Although admittedly the comparison between an action game and a strategy one here is somewhat silly, I think the point remains. The mere fact the enemies can hit that hard and take that much punishment is offset by various factors (forged effective weaponry, general wolf/sedgar) but it does make you have to place units a bit more carefully, and resort to strategies that you wouldn't usually have to employ.

Edited by Irysa

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if you read my post closely, you'll see that i made no assumption that a normal player can't use savestates for experimentation. i try to be careful with my modifiers.

dammit i got ninja'd by irysa

Edited by dondon151

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come on, chiki, you know full well that i, much less anyone else, can infer every possible exception that you had thought of just from an example that isn't even specific enough to exclude bad players, since they most certainly RNG abuse to save a turn, even if they don't have a concept of saving turns.

And I didn't want you to infer every possible exception, either. I'm not sure where you got that idea. All I wanted you to know was that there was a spectrum, as you said, which was made clear with the definition. I acknowledged the spectrum itself without giving details on it.

these two posts don't acknowledge the spectrum of savestate use.

no, i don't, but what about say, horace or refa, who i know are very often lazy enough to not restart a chapter for a picture-perfect clear? to an outside observer, it would seem like both parties are doing the same thing. it doesn't seem like an implausible scenario at all for horace to have a savestate on turn 3, try out various solutions that inevitably fail, and hit the savestate button several times. (i'm definitely guilty of this one, and more specifically, i'm definitely guilty of shifting the RNG just so that a unit doesn't die,)

my point is that there's not a good way to tell apart florina stark and me when we're both reloading our turn 3 savestates without discerning our intent in the first place, and that's an awful metric by which to judge something because it's terribly subjective.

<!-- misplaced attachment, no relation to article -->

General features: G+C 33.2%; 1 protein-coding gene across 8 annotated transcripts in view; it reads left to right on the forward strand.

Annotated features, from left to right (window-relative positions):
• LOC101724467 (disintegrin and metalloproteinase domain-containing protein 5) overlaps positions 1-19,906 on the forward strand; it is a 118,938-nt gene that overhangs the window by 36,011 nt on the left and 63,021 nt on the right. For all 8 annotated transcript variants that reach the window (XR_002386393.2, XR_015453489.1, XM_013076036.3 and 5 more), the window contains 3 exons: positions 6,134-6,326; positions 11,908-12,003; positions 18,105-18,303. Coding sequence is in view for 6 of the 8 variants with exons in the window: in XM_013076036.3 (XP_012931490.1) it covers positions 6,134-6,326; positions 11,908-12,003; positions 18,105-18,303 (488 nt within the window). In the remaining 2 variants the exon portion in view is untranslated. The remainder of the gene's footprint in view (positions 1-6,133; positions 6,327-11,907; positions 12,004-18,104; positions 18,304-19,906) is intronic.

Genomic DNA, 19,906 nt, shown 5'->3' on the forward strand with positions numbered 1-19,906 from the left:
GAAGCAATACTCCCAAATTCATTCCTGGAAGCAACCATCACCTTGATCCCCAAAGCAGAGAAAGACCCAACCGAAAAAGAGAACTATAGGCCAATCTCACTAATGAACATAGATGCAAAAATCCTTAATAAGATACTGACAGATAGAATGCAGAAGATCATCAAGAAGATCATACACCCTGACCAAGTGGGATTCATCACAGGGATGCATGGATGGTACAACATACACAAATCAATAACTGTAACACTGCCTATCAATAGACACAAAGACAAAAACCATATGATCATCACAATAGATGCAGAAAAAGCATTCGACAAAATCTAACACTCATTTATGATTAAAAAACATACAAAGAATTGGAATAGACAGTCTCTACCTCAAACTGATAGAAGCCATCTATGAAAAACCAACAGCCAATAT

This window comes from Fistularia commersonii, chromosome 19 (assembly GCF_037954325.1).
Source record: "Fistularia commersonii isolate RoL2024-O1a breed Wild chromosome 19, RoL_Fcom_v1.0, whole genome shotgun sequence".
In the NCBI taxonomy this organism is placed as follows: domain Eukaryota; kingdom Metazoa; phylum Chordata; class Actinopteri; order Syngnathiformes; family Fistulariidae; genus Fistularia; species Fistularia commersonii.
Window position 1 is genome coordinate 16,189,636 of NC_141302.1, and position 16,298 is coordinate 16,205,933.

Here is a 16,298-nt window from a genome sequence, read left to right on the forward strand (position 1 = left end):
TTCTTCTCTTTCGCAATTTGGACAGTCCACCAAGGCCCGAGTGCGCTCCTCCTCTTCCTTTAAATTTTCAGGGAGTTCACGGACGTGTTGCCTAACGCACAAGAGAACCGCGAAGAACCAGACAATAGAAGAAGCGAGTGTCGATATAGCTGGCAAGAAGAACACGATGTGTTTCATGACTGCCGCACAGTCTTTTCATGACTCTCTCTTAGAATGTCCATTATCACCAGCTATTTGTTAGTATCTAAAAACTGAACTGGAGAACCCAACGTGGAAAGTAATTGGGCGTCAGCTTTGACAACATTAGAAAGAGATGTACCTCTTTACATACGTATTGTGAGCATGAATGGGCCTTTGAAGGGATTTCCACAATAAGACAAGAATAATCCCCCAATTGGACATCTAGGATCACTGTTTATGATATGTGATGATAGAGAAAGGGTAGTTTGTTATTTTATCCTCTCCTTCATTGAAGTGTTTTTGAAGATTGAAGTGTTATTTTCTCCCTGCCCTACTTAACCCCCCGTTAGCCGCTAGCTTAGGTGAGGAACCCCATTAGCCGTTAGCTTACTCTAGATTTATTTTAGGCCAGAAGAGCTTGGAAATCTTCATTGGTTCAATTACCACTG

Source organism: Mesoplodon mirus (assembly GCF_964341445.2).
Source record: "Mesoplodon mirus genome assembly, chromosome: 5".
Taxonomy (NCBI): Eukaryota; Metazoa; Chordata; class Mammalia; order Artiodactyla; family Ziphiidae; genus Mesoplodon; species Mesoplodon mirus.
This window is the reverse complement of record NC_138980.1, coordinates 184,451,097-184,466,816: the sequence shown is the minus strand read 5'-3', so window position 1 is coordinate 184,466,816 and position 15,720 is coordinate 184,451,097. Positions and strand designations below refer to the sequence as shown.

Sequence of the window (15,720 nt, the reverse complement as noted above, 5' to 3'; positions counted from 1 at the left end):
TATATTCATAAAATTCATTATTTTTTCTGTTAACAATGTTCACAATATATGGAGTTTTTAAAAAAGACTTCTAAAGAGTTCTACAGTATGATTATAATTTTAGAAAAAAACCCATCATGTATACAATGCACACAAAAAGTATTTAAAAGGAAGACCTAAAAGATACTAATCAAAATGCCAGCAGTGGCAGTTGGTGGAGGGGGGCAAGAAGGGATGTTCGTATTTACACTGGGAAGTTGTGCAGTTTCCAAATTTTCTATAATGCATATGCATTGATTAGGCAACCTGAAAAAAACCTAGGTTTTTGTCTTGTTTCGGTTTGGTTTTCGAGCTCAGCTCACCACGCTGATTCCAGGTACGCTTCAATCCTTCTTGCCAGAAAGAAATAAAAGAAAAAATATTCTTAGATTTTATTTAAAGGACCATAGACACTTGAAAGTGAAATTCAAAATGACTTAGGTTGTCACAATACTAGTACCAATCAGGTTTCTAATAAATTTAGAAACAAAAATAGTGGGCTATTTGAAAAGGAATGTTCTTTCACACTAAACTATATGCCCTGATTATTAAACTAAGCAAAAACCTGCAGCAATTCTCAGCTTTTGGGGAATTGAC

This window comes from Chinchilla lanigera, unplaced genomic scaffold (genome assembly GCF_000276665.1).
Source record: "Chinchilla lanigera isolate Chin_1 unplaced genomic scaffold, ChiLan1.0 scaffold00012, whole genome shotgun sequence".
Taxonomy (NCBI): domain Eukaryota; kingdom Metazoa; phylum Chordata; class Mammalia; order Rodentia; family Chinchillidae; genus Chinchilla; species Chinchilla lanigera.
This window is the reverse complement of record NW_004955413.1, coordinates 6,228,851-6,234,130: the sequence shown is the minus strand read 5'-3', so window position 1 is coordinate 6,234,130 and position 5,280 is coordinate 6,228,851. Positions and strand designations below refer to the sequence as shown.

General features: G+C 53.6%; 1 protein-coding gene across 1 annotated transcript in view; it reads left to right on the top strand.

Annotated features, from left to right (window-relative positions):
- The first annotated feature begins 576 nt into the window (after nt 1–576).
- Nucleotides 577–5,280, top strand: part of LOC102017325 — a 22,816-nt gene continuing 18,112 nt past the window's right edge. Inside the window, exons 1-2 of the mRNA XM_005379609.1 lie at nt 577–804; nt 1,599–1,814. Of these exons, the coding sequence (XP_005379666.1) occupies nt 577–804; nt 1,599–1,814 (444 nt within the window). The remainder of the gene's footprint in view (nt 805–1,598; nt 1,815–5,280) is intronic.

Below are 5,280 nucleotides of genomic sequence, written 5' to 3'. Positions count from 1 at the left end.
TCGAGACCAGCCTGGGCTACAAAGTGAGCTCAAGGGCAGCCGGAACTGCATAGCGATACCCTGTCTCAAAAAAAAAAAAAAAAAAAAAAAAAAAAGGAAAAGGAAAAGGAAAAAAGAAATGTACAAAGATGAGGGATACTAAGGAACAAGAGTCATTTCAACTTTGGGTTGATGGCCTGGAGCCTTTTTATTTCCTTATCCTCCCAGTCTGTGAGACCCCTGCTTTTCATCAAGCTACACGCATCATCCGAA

It's not really a problem if Horace and Florina have one or two of the same chapter clears, since that can come down to luck. You need a larger sample size. In other words, you need to have a holistic view (you need to consider the thing as a whole, and not just one or two identical chapter clears). Take all their Fire Emblem clears, and compare them to each other. You'll find that Horace's clears are generally far better than Florina's.

If you find that all their clears are identical, then honestly, I'd reconsider Horace's skill level compared to Florina's.

and i probably experimented more with burning RNs trying to get niime to survive than any less experienced player does with pretty much anything else. there's a lua script that repeatedly executes enemy phases, shifting the RNG each iteration - i went through 100 iterations of failure and had to try a different solution that burned no RNs but required milady to take a 4-use killer lance (a 2-use killer lance didn't burn enough RNs mid-EP to work).

You had a specific purpose in mind, other than merely clearing a chapter, so I don't see the issue.

What about the hypothetical of clearing a map in one sitting, but you hit savestates/map saves along the way anyway as a matter of "just in case" yet never need to use them? One may have a strategy planned out but utilises the features anyway for reasons I gave.

Does it get in the way of strategizing? No, so I don't see the problem. That's going by my definition not save state abuse.

I'm proposing that the skill required in order to respond to slight modifications of one's approach to a chapter, such as; "Oh x unit missed an attack, I'll have y unit clean up" or "Y unit crit so it can do something else this turn", is not really a significant point towards a player being better because everyone does this normally anyway. Those slight modifications are typically pretty simple to work around, unless a large amount of events conspire against the player. I'll concede, there is a difference in applied skill via observation, but I don't believe that basic adjustments like that are beyond the capability of any remotely decent player.